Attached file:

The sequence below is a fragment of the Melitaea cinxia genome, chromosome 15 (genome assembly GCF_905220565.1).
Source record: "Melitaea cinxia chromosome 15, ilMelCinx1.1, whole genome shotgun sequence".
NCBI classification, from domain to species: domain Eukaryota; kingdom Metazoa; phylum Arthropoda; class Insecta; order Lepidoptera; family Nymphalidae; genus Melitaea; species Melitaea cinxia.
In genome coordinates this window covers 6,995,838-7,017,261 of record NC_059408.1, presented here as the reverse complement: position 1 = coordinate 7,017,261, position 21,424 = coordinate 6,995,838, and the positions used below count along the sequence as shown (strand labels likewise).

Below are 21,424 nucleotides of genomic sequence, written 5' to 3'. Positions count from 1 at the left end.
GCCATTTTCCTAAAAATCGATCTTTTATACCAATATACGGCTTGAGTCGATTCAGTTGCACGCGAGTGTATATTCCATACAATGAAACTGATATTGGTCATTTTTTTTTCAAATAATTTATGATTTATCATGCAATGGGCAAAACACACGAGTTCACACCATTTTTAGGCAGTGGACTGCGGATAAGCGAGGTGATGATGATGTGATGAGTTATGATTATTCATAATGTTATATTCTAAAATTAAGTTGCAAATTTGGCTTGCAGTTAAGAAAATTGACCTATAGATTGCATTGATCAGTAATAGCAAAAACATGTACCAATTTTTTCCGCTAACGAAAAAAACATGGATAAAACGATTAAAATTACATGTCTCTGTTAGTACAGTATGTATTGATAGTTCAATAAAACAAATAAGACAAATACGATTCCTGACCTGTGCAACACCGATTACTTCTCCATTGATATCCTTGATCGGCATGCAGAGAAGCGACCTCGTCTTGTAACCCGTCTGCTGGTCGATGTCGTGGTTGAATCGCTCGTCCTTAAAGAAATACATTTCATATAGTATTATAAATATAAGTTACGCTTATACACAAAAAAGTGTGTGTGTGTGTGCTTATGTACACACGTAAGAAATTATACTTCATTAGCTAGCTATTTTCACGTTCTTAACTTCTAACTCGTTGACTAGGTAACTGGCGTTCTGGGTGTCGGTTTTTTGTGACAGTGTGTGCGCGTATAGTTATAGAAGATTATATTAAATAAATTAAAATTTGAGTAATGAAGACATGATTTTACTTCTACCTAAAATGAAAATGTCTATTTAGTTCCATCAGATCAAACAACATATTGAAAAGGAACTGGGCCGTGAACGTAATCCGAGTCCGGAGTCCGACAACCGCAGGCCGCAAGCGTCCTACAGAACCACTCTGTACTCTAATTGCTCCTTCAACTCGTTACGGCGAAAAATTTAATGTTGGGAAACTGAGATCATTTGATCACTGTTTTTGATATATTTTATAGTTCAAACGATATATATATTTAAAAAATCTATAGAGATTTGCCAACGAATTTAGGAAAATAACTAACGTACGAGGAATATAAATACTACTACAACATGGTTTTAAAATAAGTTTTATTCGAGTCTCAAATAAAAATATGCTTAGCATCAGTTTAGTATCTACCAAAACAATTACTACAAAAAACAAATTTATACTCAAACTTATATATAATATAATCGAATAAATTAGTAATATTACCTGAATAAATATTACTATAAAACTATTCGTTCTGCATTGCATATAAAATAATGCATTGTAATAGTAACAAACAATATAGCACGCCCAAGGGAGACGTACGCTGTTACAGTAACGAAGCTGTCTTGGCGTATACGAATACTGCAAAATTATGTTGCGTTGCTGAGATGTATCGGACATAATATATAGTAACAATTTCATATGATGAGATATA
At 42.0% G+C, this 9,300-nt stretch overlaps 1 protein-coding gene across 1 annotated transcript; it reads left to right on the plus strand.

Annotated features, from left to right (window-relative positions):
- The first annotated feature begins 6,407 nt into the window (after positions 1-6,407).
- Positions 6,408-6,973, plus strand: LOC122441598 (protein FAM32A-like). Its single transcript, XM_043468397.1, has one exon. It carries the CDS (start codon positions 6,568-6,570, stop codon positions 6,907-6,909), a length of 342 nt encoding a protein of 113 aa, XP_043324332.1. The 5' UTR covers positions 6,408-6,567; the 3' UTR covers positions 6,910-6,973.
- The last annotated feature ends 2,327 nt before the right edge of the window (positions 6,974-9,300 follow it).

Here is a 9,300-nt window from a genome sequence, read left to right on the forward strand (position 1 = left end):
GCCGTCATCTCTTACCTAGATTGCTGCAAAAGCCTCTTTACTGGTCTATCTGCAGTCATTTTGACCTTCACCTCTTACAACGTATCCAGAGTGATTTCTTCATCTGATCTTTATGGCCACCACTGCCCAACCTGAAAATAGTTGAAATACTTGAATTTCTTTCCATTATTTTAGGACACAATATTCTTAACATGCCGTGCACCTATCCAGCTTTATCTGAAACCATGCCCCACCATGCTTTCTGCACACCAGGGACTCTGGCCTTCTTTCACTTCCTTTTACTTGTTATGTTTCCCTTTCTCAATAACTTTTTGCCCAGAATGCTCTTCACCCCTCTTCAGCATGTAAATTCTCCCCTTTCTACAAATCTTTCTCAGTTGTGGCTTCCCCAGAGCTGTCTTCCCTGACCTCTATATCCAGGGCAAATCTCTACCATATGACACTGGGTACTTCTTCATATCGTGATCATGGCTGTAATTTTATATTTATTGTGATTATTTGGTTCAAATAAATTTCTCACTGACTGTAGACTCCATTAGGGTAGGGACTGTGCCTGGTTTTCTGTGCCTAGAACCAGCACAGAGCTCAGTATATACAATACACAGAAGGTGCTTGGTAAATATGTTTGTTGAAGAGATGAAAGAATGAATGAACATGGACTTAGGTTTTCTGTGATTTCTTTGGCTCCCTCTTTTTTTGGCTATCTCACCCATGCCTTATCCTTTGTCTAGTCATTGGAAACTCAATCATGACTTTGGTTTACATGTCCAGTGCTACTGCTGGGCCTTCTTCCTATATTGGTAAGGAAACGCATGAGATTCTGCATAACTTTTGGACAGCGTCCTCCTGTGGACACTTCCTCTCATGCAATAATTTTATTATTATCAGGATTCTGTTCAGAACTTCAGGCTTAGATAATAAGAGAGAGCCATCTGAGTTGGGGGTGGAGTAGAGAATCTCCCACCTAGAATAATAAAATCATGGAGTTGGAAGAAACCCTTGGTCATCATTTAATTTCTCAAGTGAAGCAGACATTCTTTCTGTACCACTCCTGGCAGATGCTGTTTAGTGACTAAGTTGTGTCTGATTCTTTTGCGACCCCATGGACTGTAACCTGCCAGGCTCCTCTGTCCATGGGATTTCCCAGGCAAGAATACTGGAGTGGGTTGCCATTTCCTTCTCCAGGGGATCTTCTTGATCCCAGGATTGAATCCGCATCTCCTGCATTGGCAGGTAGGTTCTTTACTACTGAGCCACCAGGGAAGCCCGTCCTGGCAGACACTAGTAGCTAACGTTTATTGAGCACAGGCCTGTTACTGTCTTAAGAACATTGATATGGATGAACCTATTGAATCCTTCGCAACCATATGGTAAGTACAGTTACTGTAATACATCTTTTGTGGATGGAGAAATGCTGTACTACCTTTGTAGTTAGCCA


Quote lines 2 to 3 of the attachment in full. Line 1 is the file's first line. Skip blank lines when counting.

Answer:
Source record: "Melitaea cinxia chromosome 15, ilMelCinx1.1, whole genome shotgun sequence".
NCBI classification, from domain to species: domain Eukaryota; kingdom Metazoa; phylum Arthropoda; class Insecta; order Lepidoptera; family Nymphalidae; genus Melitaea; species Melitaea cinxia.